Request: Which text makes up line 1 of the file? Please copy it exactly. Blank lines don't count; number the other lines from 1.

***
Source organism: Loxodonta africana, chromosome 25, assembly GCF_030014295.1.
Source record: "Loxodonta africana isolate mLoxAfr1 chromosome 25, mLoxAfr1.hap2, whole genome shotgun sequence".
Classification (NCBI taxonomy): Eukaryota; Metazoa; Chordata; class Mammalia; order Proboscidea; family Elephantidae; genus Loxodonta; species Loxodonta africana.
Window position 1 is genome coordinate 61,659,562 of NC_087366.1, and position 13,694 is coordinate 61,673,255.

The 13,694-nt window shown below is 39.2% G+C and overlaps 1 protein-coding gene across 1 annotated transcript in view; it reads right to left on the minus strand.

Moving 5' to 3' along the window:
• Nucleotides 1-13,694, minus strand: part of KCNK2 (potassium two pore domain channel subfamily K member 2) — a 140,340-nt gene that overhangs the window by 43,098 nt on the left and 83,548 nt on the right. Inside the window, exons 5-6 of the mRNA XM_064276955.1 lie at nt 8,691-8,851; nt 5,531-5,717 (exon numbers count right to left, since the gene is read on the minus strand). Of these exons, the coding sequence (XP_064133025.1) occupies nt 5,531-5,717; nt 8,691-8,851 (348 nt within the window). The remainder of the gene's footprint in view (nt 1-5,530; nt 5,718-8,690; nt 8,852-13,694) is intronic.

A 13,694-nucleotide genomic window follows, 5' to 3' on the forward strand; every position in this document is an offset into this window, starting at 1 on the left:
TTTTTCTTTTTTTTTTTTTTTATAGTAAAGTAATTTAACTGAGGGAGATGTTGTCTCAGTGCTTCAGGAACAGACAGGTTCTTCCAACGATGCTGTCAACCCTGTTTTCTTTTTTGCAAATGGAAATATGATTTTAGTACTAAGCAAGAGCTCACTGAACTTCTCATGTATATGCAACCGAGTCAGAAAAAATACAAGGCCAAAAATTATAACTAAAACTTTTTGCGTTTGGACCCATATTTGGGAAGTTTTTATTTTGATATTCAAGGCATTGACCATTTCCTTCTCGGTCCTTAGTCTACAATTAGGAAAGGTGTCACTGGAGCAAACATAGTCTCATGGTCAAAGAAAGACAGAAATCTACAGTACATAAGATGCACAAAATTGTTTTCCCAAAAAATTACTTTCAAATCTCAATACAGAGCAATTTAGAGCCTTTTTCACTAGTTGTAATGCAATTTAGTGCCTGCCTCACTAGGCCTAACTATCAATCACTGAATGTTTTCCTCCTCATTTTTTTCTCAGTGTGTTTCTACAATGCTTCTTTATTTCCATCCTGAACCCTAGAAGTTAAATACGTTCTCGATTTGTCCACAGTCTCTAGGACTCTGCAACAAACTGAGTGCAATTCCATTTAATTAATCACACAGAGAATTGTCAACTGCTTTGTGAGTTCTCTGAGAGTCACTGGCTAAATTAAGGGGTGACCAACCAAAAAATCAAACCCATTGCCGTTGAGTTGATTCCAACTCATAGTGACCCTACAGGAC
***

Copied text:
Source organism: Loxodonta africana, chromosome 25, assembly GCF_030014295.1.